A Zen monk approached his new teacher.
“I have just entered the monastery. Please teach me.”
The Zen Master asked, “Have you eaten?”
The monk replied, “I have eaten.”
“Then you had better wash your bowl.”
At that moment the monk was enlightened.
As a nutrition coach and strength coach, the most common question I field from my clients is, “What’s next?” What’s the next exercise I should try, what’s the next change to my diet I should try, what’s the next step I should take on my journey to health and fitness?
My operating strategy as a coach (finishing a graduate degree in Sport and Exercise Psychology) is to help people find an answer to “what’s next?” by helping them figure out where they are and where they want to be, what Dan John calls “Point A” and “Point B” in his book, Intervention. MyFitnessPal has helped more than 40 million users keep track of their daily food and activity levels, giving users invaluable data about their own Point A. So how do you use that information to find out what’s next on the journey to your own Point B?
In the story above, the Zen master enlightens the student by getting him to focus on the obvious next step instead of all the things he must learn to be a Master. While I can’t claim to have helped anyone attain enlightenment, one of the key changes that I encourage my clients to make is a mental shift from thinking about abstracts like “health,” “fitness,” or “looking good naked,” and focusing their attention on daily action. In essence, to focus less on big goals and focus more on small habits.
According to Dr. Phillipa Lally, “habits are automatic behavioral responses to environmental cues, thought to develop through repetition of behavior in consistent contexts.” That means despite our struggles initially, habits become more automatic over time and more likely to stick given deliberate practice. Think back to when you first started using MyFitnessPal. Did you miss recording a few meals and workouts? How about after a few weeks? When did logging your food and exercise go from a “task” to a “habit?” When did you stop seeing it as an obstacle and realized it was helping you get to where you wanted to go?
The Obstacles are the Path
There is another Zen Proverb: “The obstacles are the path.” No matter who you are or what your goals, there is a next step. There is a bowl to wash. And you can use the great information you’ve accumulated in MyFitnessPal to discover what that step is.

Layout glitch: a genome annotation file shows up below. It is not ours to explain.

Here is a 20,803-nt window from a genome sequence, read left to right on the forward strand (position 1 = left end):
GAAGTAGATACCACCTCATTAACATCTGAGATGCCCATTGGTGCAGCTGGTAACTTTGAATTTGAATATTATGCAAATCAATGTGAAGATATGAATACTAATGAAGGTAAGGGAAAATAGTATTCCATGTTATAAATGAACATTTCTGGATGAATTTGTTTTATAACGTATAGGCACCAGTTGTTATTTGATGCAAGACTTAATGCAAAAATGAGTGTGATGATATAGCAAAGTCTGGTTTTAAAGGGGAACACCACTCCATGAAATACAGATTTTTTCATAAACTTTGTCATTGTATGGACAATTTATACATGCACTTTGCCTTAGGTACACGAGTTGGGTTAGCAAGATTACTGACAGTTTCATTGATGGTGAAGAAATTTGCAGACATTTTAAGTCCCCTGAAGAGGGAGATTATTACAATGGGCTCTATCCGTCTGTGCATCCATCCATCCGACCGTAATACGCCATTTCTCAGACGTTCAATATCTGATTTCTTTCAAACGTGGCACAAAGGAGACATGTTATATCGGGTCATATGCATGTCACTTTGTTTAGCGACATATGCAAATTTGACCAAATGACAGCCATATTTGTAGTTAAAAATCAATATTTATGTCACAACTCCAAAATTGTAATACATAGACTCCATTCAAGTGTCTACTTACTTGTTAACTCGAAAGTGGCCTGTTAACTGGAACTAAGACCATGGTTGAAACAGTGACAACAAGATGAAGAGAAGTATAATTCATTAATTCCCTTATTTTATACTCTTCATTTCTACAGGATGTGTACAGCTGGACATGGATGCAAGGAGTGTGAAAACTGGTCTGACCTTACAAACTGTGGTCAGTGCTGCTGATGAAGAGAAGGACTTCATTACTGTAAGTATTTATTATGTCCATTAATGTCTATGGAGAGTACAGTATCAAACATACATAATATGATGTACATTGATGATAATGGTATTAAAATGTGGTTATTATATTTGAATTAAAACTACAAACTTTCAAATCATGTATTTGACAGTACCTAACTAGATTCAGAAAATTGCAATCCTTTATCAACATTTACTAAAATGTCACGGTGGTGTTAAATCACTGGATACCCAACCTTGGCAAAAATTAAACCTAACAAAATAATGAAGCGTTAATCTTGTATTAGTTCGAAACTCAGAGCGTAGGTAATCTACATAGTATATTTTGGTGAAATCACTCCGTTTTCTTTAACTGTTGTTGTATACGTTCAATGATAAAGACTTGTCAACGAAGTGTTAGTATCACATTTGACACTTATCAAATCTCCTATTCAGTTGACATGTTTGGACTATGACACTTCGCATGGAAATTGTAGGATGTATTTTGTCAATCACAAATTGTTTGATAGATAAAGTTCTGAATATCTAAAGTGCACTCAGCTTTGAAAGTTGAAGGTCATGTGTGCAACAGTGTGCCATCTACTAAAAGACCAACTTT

If your goal is fat loss, are there extra calories in your diet that you can sneak out? Sugary drinks? Alcohol? That bowl of M&Ms that Edna insists on bringing to the office even though everyone secretly moans when she refills it? Look where you are at, then look at where you want to be, and focus all your energy on the next obstacle instead of all of them at once.
Aim Low, But Often
The problem that I see most people make on their next step is that they try to make it a doozy. Instead of washing their bowl, they get it into their head that they need to wash all the bowls in the temple. They say, “journaling went well, so now I’ll eliminate sodas. And cake. Also, all sugar, dairy, fat, carbs, and any plants that bloom under the cover of darkness.” Low and behold, seven days later they are at lunch, washing down a rum cake with Dr. Pepper.
- Start ridiculously small. Have the courage to pick a habit you are 90%-100% certain you can do every day for 2-4 weeks. If you’re less than 90% confident, make the habit smaller. No habit is too small if it keeps you moving forward.
- Do it every day. Piggyback on habits you already do easily. The monk washes the bowl after he uses it, not “at some point” or “later.”
- Be accountable every day. Keep track of your habit every day in MyFitnessPal and share it with your friends, if you’re comfortable doing so.
- Reflect on it every day. Take the time to reflect on your progress every day for 2-4 weeks. What did you do well today and what did you learn today that helped make the habit require less effort?
Remember, you’ve done the hard work of eating. Now just go wash your bowl.